What we know: A source said the meeting would be focused on next steps, as well as the looming witness vote. Senate Majority Leader Mitch McConnell is planning to talk again about executive privilege and precedent concerns as it relates to subpoenaing witnesses as part of the trial.

3:44 p.m. ET, January 28, 2020

Democrats' questions will give House managers an opportunity to rebut defense arguments, Schumer says

Mario Tama/Getty Images
Mario Tama/Getty Images

Senate Democratic leader Chuck Schumer said that Senate Democrats questions will be organized by his office to make sure the questions won’t be repetitive and will be in a logical order.

He said the questions will be organized to give House Democrats the opportunity to rebut defense arguments. 

What happens next: The question-and-answer part of the trial starts tomorrow. Senators will submit their questions to Chief Justice Roberts. He will ask both sides the questions during two 8-hour sessions on Wednesday and Thursday.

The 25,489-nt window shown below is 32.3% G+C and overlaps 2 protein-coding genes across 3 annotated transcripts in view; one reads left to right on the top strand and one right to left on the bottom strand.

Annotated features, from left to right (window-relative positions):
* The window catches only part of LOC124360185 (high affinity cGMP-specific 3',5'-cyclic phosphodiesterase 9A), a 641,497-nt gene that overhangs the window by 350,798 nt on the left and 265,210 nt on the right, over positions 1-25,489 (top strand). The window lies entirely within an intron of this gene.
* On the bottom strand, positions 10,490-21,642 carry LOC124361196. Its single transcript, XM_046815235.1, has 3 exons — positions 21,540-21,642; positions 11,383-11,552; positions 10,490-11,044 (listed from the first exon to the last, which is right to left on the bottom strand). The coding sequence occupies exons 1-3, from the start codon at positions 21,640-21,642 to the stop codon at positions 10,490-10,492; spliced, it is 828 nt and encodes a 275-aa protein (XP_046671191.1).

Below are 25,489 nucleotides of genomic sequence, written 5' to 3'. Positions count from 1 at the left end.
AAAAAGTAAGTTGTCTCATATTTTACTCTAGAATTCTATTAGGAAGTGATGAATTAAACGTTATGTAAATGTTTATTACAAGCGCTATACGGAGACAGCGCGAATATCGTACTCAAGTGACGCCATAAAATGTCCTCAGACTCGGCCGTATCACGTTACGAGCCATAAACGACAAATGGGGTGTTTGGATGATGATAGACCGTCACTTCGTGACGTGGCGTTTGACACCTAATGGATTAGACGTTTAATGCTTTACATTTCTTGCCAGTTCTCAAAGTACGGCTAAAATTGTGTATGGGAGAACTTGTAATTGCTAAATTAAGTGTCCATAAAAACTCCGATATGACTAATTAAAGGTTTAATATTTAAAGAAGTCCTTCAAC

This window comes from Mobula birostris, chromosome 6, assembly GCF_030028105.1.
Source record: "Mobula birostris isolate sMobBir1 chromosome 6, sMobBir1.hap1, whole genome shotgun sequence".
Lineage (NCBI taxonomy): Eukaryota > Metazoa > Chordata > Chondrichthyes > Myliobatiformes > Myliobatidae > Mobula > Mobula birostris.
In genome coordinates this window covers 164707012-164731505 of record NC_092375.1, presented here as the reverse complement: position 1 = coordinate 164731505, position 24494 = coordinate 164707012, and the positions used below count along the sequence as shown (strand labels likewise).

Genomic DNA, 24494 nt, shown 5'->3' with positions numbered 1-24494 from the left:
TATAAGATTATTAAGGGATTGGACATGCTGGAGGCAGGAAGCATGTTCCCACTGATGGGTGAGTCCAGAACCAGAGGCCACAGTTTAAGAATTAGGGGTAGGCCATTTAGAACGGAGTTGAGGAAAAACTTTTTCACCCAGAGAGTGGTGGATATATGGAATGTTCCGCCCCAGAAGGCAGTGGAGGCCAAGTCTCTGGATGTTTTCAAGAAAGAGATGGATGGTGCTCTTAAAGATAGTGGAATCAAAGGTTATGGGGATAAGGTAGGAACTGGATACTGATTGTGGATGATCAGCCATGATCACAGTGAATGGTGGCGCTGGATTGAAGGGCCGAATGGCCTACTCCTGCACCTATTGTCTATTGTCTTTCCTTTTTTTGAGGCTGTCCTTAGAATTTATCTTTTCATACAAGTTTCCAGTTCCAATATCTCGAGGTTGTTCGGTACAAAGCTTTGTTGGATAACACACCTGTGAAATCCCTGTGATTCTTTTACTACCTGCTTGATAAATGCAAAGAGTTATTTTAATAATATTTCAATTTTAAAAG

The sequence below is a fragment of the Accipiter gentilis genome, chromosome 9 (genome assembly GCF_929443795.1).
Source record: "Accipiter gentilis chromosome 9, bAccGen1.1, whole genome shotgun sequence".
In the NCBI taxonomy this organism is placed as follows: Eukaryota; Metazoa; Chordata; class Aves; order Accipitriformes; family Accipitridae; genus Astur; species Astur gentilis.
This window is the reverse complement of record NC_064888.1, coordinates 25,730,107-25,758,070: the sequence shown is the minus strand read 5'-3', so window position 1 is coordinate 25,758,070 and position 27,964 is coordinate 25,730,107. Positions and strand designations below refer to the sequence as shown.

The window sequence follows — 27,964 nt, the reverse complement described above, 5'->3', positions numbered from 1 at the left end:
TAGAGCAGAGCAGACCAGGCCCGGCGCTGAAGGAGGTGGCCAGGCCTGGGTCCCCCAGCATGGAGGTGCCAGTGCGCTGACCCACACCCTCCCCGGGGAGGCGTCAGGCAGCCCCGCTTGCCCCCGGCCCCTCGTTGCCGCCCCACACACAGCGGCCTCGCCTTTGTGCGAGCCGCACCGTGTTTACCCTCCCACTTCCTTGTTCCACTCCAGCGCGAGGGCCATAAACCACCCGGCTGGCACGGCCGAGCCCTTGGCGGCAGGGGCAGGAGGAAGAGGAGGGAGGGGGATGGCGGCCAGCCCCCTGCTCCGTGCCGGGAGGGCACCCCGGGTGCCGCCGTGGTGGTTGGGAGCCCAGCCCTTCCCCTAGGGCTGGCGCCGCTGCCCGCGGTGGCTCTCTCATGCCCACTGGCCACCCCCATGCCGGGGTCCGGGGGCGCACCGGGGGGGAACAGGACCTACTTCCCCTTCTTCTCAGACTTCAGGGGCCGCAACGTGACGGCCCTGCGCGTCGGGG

3:45 p.m. ET, January 28, 2020

Schiff: "A fair trial involves witnesses, and it involves documents"

CNN
CNN

Lead House impeachment manager Adam Schiff said the question now that both sides have presented their case is: "Will there be a fair trial?"

Schiff said having a "fair trial" means hearing from witnesses and subpoenaing documents.

"Up until this point, all the senators have heard is argument. A fair trial involves witnesses, and it involves documents," Schiff said.

Senators will vote on the possibility of having witnesses and documents after the question-and-answer phase that begins tomorrow. Senators will have 16 hours to ask both the House managers and Trump's legal team questions over the next two days.

"So the question that will now be before the senators — they'll have questions for us in the next two days — but the question squarely before the senators is will there be a fair trial?" Schiff added. "Will there be a trial that Americans overwhelmingly want — those that are for or against the president overly want the trial to be fair, which means the calling of witnesses."

3:45 p.m. ET, January 28, 2020

Schumer: "We want the truth, the whole truth, and nothing but the truth"

Mario Tama/Getty Images
Mario Tama/Getty Images

Senate Majority Leader Chuck Schumer reiterated his call for more evidence and witnesses at the impeachment trial.